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With a Vengeance

So, it’s been a while. A long while. Who cares? Lets talk mead!

There are things I do and do not like in a mead, and those lines are pretty sharp for me. I don’t like alcoholic messes, I don’t like syrupy insulin inducing monstrosities, and I don’t like weird young yeasty mead. Yours truly has been guilty of such atrocities, but I’m getting better.

So, here’s the idea- medium strength, flavored, served cold and carbonated. Why not right? Recipe tine!

Hibiscus Berry Mead

OG – 1.072

FG – 1.001

ABV – 9.3

For this mead I’m going for only about 4 gallons. That means-

8 lbs Clover Honey 

For this I’m using humble Western Family Clover honey. Not too complex, but really not too bad either. I don’t expect much character of the honey will make it through anyhow after the tea is added. Tea? Oh yeah, lets talk about that.

4 ounces “Red Berry” Tea

I am using Tea Source Red Berry tea, it’s really good. It has Dried apple, rose hip peels, elderberries, currants, blackberries, raspberries, sour cherries and hibiscus. It’s really good.

The Process

I don’t want to boil the honey, so I’ll just pasteurize everything at about 170° for 15 minutes, during which I will add 2 oz of the tea mix to steep. The rest I will brew into a concentrated tea (2 oz in a pint of water), and add it to the mead at kegging. And for the yeast, yeah. Funny story, I don’t have any wine yeast, which I don’t mind. I really like mead brewed with British or Belgian yeast, so why not both?

S-04 is a standard British ale yeast for me, but I haven’t used T-58. It is supposed to be a standard spicy Belgian, which should be good right?

Now to finish drinking this imperial stout and watch my millions of little beasties do their work.

Ugly Mug and a Beer Review: Rye Porter

as bing said, its been a long….. long time

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I find that if I have a hankerin’ to brew more than one style of beer in a short amount of time then I usually brew a mixed style, this time is no different. Case in point: Rye Porter. I cant say I have had more then one example of this style, but Tommyknocker brews an excellent example (do not listen to Beer-Advocate on this one, they have no idea).

 

Before I think of a recipe, I think of what I want, and what attributes of this type of beer I really liked. First, I love the roast profile of the beer from Tommyknocker. Second, it was lighter in mouth-feel which I thought was a refreshing take on the style. Third, the rye. The rye is subtle, and doesn’t give too much of that high beta-glucan oiliness that tends to make me gag a little, instead it just adds a nice cushion for the roastiness to mingle with, and of course, nice spiciness.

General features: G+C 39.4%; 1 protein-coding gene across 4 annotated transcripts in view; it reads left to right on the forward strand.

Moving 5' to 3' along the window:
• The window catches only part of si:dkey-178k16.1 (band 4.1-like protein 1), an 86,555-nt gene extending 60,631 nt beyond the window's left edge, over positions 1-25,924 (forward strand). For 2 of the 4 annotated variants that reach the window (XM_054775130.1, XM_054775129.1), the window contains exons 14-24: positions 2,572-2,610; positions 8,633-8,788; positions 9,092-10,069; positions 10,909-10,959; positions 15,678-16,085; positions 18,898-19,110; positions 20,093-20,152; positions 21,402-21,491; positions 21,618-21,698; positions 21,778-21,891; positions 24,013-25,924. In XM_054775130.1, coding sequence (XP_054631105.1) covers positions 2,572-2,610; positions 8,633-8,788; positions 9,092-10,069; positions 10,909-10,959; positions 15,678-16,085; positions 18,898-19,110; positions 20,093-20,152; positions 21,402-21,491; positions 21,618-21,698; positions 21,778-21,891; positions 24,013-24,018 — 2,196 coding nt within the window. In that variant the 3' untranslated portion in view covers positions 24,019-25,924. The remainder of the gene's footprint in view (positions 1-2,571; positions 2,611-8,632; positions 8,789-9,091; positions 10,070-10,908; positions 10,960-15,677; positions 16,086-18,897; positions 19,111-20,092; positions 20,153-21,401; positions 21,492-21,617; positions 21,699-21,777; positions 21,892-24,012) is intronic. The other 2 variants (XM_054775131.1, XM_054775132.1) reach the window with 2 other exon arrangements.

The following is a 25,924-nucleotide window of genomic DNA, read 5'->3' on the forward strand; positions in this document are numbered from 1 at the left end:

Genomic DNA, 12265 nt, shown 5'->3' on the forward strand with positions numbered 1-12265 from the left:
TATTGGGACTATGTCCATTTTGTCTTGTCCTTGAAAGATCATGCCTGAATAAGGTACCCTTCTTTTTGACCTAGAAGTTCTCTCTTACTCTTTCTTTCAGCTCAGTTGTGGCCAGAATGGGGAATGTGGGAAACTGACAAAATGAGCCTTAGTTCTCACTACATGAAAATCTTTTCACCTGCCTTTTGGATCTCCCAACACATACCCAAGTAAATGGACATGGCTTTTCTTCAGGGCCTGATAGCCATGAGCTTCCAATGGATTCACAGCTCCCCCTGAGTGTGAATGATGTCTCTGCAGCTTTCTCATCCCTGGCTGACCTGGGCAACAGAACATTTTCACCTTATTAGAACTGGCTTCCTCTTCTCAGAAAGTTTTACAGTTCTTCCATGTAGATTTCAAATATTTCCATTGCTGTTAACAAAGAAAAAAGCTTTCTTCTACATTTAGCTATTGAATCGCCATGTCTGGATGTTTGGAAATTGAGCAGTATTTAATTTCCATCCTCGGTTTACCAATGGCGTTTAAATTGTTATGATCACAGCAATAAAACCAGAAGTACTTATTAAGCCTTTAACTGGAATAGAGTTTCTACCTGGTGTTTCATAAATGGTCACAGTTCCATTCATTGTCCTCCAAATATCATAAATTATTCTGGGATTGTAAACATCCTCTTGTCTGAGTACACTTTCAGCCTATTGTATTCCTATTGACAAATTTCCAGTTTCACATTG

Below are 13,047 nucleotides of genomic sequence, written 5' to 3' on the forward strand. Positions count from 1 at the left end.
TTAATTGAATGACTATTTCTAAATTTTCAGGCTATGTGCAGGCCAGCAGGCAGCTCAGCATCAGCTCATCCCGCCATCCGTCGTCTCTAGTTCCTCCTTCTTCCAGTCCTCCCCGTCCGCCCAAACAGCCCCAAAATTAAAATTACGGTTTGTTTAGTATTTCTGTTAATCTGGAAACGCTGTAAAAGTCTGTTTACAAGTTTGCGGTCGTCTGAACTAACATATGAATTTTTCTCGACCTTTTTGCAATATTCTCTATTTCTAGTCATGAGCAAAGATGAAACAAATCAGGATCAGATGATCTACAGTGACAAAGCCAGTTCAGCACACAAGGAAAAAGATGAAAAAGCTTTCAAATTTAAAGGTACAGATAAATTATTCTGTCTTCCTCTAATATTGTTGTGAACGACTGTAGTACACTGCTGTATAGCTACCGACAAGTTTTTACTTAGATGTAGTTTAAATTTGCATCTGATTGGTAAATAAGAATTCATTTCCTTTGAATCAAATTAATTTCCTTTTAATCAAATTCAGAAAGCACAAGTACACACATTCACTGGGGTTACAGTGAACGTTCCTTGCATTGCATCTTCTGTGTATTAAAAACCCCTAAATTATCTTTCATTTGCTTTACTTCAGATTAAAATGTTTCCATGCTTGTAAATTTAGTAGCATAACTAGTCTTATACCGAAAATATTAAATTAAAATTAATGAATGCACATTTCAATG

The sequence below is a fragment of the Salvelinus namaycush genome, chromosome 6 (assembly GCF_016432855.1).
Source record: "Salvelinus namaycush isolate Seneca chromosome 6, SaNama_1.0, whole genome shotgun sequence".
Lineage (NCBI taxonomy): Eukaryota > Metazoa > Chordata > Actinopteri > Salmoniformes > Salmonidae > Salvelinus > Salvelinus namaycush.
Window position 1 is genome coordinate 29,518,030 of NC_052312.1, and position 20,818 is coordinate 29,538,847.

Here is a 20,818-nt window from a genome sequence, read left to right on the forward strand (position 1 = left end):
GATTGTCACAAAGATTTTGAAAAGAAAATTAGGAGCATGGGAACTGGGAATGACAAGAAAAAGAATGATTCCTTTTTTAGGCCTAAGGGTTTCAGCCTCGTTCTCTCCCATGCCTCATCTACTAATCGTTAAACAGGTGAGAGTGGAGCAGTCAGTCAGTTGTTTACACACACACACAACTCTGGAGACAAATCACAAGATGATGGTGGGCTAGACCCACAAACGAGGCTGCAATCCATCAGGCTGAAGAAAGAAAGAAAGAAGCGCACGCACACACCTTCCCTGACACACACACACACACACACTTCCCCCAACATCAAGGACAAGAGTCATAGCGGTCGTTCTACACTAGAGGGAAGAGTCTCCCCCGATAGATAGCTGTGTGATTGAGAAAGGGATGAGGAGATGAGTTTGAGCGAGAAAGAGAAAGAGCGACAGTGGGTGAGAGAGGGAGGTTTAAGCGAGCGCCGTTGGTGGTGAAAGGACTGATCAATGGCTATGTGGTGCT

The plan is to hash out the three things I mentioned before-

Roast: I bet they probably use some form of roasted rye in the recipe from Tommyknocker, I want to do something different but hopefully get similar results in my recipe. For the porter aspect I’ll use a light-handed (for me) addition of Black Patent. I like black patent in porters because it has that coarser ashy roastiness that makes me think porter, also I believe it to be a little more authentic. Less authentic though, I want to use some Franco-Belges kiln coffee malt. I just love this malt. That is all. No more to say.

Mouthfeel: Not that difficult to manipulate. I omitted crystal malts, I believe they would add a muddiness to the roast profile by complicating the flavor. Also I mashed low, real low. A 148° single sacc rest will create alot of easilly fermentable sugars, but I’m hoping the beta-glucans in the rye will keep it from being watery.

The Rye: Another easy one. I don’t like super strongly flavored rye beer, just a thing I have. So I kept the rye at %24 of the grist.

Recipe:

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Good photo ops are often messy.

 

Malt:

Mashed at 148° for 75 minutes-

  • %24 Malted Rye
  • %59 10°L Munich (Great Western Malting)
  • %7 Black Malt 500°L
  • %10 Kiln Coffee Malt 150°L

Hops:

  • East Kent Golding @ 60 Minutes to 25 IBUs

Yeast:

  • 2 Sachets of Danstar Nottingham

OG: 1.050 FG:1.011 ABV: %4.9

It fermented strong @ 64° for 3 days and was almost terminal gravity so I bumped it up to 68° for the last few degrees to ensure a clean, impurity free fermentation. Today, one week from brewday, I gently moved it into the fridge @ 32° to ensure yeast free racking to the keg in a few days. It wont be a long, long time before I post some tastings.

 

 

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Lupuloweizen Mk I

I tried Philipsburg Brewings’ “Haybag Hefeweizen” about a year and a half ago, and ever since I have had the notion to brew an American Hefe. Haybag was light, grassy/citrusy, but most strikingly it was all but opaque, like yellow milk. I put off brewing a hefe because my friends have limited interest in the style, and because I’m kinda lazy like that… But then I got an idea: overhopped American Hefe with Citra and Mosaic! Well, I may be the last homebrewer who has come to the conclusion of a hoppy wheat beer, but I dont care, I have a twist. Make it extra turbid like I remember Haybag being,and unlike any of the shimmering crystal clear hoppy wheat beers I’ve ever had, aaaaaand ferment it with (dun dun duuuuuuun) some Saflager S-23. Thats right! India Pale Lager Hefeweizen vom Kellar! So many adjectives it’s hard for a homebrewer not to get excited. Anyhow, the plan!

 

Lupuloqeizen (petite)

Mash:

%50 Vienna 4°L

%30 Wheat Malt (maybe a little low for the style…. wait, this isnt a style…. move along, nothing to see)

%20 Munich 10°L

……….So it’s gonna be malty, OK?

Boil:

2 Ounces: Mosaic (Flameout)

4 Ounces: Citra (Flameout)

2 Ounces: Mosaic (Dry Hop in Keg)

…………So it’s gonna be hoppy, OK?  Also note that I used no real bittering addition, so it’s really impossible to even estimate the bitterness contribution of those hops. I tossed in a few pellets of both Mosaic and Citra all throughout the boil because I was bored, but not enough to even calculate, the rest was dumped in at flameout and allowed to “Pseudo Whirlpool” for 20 minutes.